When I was in high school, our football coach motivated us during practices by telling us that the only sport in which you could "sit on your butt and go backwards and win" was rowing. Golf is similarly distinctive. It's the only sport in which a serious competitor will sometimes put down a cigar to eat a hotdog.
Food and golf are connected because the average round lasts slightly longer than the maximum setting on the average player's stomach clock. Many years ago, I played in a three-day team event, during the first two days of which I noticed that my team's performance declined dramatically toward the middle of each day's second nine. I diagnosed transitory malnutrition, and, on the third day, suggested that we eat something at the turn. This treatment was effective, and none of us drooped during the final round.
Ever since then I've carried something edible in my bag during tournaments, which tend to be more stressful than ordinary rounds and are therefore more nutritionally demanding. And even if the extra calories aren't biologically necessary, eating trail mix gives me something to do while my fellow-competitors are tediously pacing off their yardages, pretending that they know how far they hit their irons.
Golf is the only sport in which a competitor will put down a cigar to eat a hotdog.'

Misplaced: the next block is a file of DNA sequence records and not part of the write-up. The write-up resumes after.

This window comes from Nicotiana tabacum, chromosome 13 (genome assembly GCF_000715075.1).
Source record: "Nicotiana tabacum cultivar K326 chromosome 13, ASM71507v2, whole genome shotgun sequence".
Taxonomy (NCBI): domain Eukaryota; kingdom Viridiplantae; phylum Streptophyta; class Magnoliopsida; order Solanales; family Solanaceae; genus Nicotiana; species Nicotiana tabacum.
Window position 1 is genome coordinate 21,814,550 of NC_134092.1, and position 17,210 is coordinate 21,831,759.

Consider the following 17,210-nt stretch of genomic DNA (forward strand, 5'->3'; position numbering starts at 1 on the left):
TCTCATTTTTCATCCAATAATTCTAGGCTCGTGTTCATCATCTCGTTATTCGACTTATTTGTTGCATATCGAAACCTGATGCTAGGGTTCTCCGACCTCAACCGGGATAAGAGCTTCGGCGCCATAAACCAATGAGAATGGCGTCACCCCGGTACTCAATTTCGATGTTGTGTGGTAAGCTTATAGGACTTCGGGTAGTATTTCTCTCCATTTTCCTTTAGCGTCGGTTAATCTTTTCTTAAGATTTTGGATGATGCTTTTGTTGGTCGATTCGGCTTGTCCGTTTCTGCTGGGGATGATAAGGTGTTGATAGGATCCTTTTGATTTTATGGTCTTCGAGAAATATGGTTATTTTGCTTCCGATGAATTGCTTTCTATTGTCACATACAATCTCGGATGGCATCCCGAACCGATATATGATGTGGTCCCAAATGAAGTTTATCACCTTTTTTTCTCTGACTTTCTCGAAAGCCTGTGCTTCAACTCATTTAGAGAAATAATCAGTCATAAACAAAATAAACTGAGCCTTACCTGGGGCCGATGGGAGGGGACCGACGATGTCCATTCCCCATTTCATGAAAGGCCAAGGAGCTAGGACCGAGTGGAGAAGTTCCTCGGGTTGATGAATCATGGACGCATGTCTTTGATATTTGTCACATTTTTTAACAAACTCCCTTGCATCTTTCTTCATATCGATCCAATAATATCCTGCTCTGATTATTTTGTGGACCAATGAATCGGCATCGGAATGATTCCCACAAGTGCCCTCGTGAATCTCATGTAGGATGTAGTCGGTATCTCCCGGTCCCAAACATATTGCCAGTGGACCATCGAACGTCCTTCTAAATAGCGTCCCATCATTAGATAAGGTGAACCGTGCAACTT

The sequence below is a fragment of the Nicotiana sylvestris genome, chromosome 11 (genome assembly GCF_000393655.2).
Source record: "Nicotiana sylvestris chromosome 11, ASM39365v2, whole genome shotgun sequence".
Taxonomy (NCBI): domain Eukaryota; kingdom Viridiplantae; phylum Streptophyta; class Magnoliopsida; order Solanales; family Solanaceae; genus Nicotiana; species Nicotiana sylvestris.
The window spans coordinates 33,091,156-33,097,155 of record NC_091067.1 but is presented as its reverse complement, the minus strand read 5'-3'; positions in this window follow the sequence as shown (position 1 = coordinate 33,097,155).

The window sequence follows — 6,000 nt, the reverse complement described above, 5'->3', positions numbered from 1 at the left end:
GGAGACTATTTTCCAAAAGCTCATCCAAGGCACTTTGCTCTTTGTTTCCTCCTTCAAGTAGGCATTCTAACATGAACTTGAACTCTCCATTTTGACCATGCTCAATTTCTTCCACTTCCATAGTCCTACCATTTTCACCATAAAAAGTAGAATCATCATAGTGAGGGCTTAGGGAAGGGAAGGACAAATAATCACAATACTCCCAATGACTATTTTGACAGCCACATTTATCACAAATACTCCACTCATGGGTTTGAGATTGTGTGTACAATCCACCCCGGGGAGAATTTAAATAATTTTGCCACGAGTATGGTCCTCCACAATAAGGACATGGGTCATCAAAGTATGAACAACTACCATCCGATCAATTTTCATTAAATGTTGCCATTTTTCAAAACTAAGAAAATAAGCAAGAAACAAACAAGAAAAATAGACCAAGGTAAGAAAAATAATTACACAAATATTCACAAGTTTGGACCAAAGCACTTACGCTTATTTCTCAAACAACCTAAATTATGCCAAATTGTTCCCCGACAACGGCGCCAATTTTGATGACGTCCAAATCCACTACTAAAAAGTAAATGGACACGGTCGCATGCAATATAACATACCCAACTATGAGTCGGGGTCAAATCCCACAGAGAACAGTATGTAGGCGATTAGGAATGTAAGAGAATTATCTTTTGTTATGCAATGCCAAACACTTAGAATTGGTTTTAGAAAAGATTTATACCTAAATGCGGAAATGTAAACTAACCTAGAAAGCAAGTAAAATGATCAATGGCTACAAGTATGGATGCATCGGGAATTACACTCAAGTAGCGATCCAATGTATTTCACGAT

Generally speaking, American golfers don't need to be told to consume more food--and the benefits of doing so while playing might not even extend to those who use carts. But eating is still a part of the game. Almost every round I play with my regular group includes at least one meal, usually lunch. After our Sunday-morning game, we cook cheeseburgers and hotdogs on the grill behind the clubhouse. (Our club doesn't have a restaurant -- a tremendous benefit, because that means it also doesn't have food minimums or salads.)
When we take field trips to other courses, we usually hang around for lunch, and we make life easy for our waiter or waitress by always ordering the same thing.
We could make life even easier by filling out our lunch orders in advance -- say, on preprinted forms with check boxes for "medium" or "medium rare," and for "American," "Swiss," or "cheddar" -- and handing them to the starter before teeing off.
A few years ago, before a winter golf outing with a pre-dawn departure time, Hacker (real name) offered to bring breakfast for the group in the form of "Red Bull and leftover Christmas cookies." (His wife was visiting relatives and therefore not monitoring his e-mails.) It was a nice gesture, but we decided, instead, to stop for Egg McMuffins -- the closest you can get to bacon cheeseburgers at 6 o'clock in the morning.
The King turns 80 on Sept. 10. Can you believe it? The USGA decided a great way to honor Arnold Palmer's eight decades on Planet Earth was to send him a message -- from everybody.
The USGA has created a "digital memory book" that will allow golf fans to leave a birthday message or a personal reflection about Palmer in the form of words, images or video.
The website will be maintained by the USGA, and accepted messages will be archived at the USGA Arnold Palmer Center for Golf History in Far Hills, N.J. The best submissions will be included in a bound volume to be presented to Palmer. -- Ron Kaspriske